“It can be intense,” says Jim Dowling, coordinator of the Monday-night contact jam. “Before I was involved in running the jams I would sometimes do six months on and six months off, because it would get to be too much—that intensity of encounter with another person.” He leaps from a chair in his Park Slope apartment and crosses the room to act out the story of a paralyzed woman, a former dancer, who came to the jam one night in her wheelchair. He offered to dance with her, and she touched the back of her arm to his to roll across and around it in a simple contact move. “The energy in that woman’s arm, the need that had been pent up for so long . . . ” He sinks back in his chair. “I can still feel it. It was a quality of touch that could never be repeated.”

“People are starved for real contact,” says Smith, “a kind of touch that’s creative, physical, and communicative, and an awareness practice that’s physical.” The encounter with another becomes an opportunity for self-discovery; the absorption in the body’s capabilities frees the mind.

“You face your fears in a real way because your body’s on the line,” says Tony Silva, a dancer, teacher, visual artist, and choreographer. “In 1984, Nancy Stark Smith really became a mentor to me. I’ve appreciated [her] esoteric, spiritual approach mixed with a physical approach. It’s imagistic and energy work mixed with a body in space meeting another person.” Silva is captivated by CI’s symbolic possibilities. “I’ve always been involved in contact as a physical practice and a spiritual practice as well,” he says. “It’s a metaphor for connection—a practice of being in the moment with someone else and taking things at face value.”

This connection has been made in many places far from the American counterculture where it was born. New York contact classes and jams often see representatives of contact’s global growth—Dowling mentions recent visitors from Australia, Japan, and Uruguay—many of whom return to their home countries to teach and send their students back to the jam. “I’m interested in the fact that it’s been taken up on so many continents,” says Smith. “It’s remarkable that it’s still relevant, still useful to people, though in fact I’m not surprised. Maybe if you could do it alone in a room there wouldn’t be so many people doing it.” She describes the scene in Buenos Aires, where there are contact sessions five nights a week; with the economic collapse, participants have braved curfews to make it to the jam.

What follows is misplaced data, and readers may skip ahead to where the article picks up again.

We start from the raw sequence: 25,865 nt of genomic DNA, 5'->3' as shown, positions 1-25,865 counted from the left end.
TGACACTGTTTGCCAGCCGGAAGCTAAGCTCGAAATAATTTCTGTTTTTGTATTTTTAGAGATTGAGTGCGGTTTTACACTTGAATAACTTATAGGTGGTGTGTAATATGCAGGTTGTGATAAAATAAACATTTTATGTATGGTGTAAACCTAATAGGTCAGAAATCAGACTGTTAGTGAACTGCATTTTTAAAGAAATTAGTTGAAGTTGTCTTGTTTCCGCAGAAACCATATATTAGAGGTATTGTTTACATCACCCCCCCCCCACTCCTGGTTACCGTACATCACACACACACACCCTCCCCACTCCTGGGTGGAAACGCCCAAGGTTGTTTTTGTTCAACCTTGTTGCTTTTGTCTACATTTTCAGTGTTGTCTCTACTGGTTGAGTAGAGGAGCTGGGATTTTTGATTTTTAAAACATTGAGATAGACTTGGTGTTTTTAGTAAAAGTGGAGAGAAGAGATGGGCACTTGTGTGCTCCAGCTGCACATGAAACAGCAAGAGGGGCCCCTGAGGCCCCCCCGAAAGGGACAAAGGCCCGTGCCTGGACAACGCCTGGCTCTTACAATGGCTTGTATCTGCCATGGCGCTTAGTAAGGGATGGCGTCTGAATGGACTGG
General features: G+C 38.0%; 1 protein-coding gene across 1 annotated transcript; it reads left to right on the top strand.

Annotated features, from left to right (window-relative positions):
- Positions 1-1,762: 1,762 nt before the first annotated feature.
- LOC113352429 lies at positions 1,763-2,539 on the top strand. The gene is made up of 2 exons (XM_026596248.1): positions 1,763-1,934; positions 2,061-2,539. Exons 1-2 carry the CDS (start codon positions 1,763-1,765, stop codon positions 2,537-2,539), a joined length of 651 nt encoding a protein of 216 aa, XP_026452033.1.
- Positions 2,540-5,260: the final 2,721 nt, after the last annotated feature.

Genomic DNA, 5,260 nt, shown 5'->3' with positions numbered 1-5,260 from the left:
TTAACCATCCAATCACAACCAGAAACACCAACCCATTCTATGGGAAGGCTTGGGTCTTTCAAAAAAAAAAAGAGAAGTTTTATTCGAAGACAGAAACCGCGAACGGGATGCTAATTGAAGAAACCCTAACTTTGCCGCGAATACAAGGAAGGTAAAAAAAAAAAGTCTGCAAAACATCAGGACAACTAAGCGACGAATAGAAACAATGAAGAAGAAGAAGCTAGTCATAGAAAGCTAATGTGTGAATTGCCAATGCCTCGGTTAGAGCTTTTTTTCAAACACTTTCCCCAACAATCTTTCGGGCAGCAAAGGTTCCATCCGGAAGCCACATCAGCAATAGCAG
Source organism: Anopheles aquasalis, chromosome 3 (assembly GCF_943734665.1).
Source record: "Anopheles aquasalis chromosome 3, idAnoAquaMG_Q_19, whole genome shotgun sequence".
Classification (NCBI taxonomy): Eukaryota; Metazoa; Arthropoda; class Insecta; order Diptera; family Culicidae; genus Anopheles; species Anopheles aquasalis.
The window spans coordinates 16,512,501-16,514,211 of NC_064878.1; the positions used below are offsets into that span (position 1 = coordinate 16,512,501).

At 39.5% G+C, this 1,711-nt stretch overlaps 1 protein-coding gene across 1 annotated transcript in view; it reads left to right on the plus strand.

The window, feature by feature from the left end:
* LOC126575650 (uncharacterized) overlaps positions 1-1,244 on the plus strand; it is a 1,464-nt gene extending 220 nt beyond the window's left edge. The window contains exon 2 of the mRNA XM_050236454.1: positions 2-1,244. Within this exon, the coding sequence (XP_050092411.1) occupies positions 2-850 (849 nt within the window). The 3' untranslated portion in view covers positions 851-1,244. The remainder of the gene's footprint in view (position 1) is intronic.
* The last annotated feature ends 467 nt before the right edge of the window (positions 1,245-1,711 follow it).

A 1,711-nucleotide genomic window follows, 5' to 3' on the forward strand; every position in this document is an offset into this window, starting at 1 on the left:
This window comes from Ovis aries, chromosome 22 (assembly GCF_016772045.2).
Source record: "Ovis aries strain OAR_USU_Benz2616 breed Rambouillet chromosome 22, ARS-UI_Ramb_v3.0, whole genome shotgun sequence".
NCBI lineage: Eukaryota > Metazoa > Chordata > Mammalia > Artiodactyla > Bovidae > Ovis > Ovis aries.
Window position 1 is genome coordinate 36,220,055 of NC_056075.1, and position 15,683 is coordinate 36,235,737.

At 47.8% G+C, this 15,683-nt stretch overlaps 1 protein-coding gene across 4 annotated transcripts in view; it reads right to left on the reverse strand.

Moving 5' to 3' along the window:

In the end, the secret of contact’s flourishing lies in its ability to remain in the moment, without expectations for the future or attempts to recapture the past. Many practitioners have described its curious Taoist quality, the suspension of will required to respond to a partner in a spontaneous way. In the same way, without any strong thrust or grab by individuals, the dance continues. No one is making much money off its global popularity—there’s no contact Jivamukti, no special sweatpants. Nevertheless, Smith is sanguine about her legacy. “As long as it’s useful to someone, they’re going to use it. The practice carries its essence . . . it seems to have something of a similar spark in all the ways people use it. It lights people up—and it is spreading.”